Mountain Views News     Logo: MVNews     Saturday, June 29, 2013

MVNews this week:  Page A:9



Mountain Views-News Saturday, June 29, 2013 


Is Your Pet Safe From The Sun?

Happy Tails

by Chris Leclerc

 It’s almost July, and the heat 
is on in Southern California, 
but who doesn’t already know 
that happens every year in our 
neck of the woods, right? As a 
long term Sierra Madre resident, 
I remember years ago when 
there were few and far-between 
spots along the streets in my 
neighborhood where the sun 
came through and beat down 
between the trees, because there 
were so many tree canopies 
back then, to help protect us 
from burning our feet on the 

 Those were the days, but now 
we are in a new age where folks 
do tend to cut down shade trees 
left and right, just to allow for 
construction of driveways and 
such. Who knew? Anyway, I am 
thankful for the trees we still 
have that continue to provide 
healthy photosynthesis, aesthetic 
adornment and kind cooling 
shade for those of us who still 
know how to appreciate it. But, 
now there are many areas in 
our relatively small 
niche of a town 
where the trees have 
been stripped away 
for whatever reason, 
and in those areas it can get 
hotter than ever before, when 
the brutal summer heat comes 
a-calling. Indeed, in some areas 
of our town, it is not at all safe 
for any living being, human or 
otherwise to be outside where 
the sun is beating down.

 Animals are a lot like humans, 
in that they should be treated 
with the same respect with 
which we expect to be treated 
when it comes to proper living 
conditions, particularly during 
the heat of the summer months. 
There is no excuse for any pet 
owner to refuse a pet its personal 
basic rights, which, in our neck 
of the woods just happens to be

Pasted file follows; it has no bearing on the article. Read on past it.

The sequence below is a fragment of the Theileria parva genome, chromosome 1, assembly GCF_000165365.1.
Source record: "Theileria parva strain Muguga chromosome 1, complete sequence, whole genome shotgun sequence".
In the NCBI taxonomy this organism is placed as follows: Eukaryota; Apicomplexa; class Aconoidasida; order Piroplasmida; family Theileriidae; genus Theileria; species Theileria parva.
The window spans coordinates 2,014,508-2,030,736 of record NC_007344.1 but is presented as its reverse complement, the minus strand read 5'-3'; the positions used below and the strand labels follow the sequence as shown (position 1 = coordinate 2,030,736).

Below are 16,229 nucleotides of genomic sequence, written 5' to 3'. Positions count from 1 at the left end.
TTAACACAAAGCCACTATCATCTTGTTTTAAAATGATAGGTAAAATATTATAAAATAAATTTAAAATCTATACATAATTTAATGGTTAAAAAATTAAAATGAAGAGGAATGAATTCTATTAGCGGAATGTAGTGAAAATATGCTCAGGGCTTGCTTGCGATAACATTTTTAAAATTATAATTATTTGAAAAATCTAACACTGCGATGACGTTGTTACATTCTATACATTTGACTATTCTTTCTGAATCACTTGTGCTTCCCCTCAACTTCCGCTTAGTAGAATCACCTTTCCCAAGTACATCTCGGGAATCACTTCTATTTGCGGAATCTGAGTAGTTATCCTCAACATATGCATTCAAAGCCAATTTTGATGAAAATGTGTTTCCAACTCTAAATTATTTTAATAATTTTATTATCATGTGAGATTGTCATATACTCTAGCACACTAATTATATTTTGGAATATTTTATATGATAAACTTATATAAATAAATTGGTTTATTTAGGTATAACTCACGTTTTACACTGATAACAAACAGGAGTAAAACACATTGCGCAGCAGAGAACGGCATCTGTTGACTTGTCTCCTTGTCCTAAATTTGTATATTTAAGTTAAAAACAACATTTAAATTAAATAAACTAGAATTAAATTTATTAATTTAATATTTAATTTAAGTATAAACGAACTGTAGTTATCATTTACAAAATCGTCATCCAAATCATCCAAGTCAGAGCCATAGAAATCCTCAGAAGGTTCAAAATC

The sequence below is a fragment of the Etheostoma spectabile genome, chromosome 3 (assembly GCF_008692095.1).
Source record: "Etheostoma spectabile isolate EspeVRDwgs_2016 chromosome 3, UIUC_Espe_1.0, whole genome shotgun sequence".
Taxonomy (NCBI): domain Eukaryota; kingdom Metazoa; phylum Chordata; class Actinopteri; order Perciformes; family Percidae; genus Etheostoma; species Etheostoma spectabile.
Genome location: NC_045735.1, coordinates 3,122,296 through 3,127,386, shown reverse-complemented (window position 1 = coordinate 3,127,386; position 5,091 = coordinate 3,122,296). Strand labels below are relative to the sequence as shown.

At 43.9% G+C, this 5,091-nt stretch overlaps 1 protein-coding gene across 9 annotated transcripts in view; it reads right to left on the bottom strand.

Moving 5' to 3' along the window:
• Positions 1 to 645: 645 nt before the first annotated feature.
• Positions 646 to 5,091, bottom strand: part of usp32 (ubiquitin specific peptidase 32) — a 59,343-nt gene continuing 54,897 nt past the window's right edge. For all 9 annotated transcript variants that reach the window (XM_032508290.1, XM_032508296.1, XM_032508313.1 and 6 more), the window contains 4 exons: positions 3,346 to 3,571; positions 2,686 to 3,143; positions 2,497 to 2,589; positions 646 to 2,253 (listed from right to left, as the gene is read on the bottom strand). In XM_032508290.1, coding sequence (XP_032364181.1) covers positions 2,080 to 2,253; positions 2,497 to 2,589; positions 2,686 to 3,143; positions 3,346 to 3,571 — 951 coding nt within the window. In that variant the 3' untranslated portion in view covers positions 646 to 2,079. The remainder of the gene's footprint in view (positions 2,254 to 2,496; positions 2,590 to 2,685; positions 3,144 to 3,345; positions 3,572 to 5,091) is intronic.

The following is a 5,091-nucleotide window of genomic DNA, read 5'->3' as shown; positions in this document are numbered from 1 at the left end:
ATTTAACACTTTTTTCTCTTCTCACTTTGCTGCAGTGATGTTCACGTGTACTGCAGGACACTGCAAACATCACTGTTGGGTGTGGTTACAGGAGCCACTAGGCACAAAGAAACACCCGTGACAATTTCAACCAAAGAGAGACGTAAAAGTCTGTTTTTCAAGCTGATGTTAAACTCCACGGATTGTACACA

protected by Los Angeles County 
penal codes and ordinances, and 
strongly reinforced by California 
State Laws. In short, domestic 
pets who live in Sierra Madre 
and other LA county towns are 
entitled to have access to a cool 
shady place where they can 
escape the heat, clean cool water 
and sufficient daily nourishment. 
The SPCA LA website (http:// 
sums it up quite nicely, with a 
must-be list of to-do’s meant to 
help pet owners in LA County 
understand the basic concepts of 
safe pet keeping in the summer 

How to Keep your Pet 
Cool in Hot Weather 

 While you’re cool indoors, 
think about your pets. Are they 
cool too, or are their lives in 

 A dog’s normal temperature 
is at least 5 degrees higher than a 
human’s. If they are confined in a 
yard or dog run, with no way to 
escape from the heat, they may 
easily become victims of a fatal 
heat stroke.

 spcaLA offers the following 
hot weather pet care tips:

. Water to prevent 
dehydration: Plenty of clean, 
cool drinking water is a must at 
all times.
. Protection from the sun: 
If your pet must stay in the yard 
instead of the cool indoors, be 
sure he has adequate shade and 
. Park your pet at home: 
Never leave your pet in a parked 
car, not even for five minutes. 
It could cost him his life. The 
temperature in a parked car 
can soar to 160 degrees within 
minutes, even with the windows 
left slightly open.
. Emergency Care: If a pet 
is overcome by heat (detected 
by excess panting, heavily 
salivation, and/or immobility) 
immerse him slowly in cool 
water to lower his body 
temperature, then contact a 
veterinarian. Never immerse a 
pet in ice cold water, as it may 
cause shock.
. Keep Pets Groomed: 
Clip long or matted coats short 
to help your pet stay cool, but 
remember that pets, like people, 
can get sunburned too and coats 
should not be TOO short.
. Health Check: Carefully 
go over your pet’s body at least 
once a week to check for fleas, 
ear mites and tiny bumps or 
cuts. Take your pet to the vet 
for a summer check-up and 
use a good flea/tick repellent 
recommended by your vet.
. Fleas: Fleas need to be 
attacked on three fronts; on the 
pet itself, in the home, and in the 
. Exercise: Exercise pets 
in the morning or in the evening, 
when it is cooler.
. Prevent Burns: Dog 
pads (on the bottom of their 
feet) burn quite easily, so avoid 
hot surfaces such as asphalt on 
hot days.
. Identification: With the 
hotter weather, families and their 
pets are outside more often, not 
to mention the noises of some 4th 
of July celebrations, increasing 
the chances of a pet getting lost. 
Make sure your pets always wear 
proper identification.

Fun Heat Relief Ideas:

. Ice Cube Treats: Freeze 
edible mystery treats into ice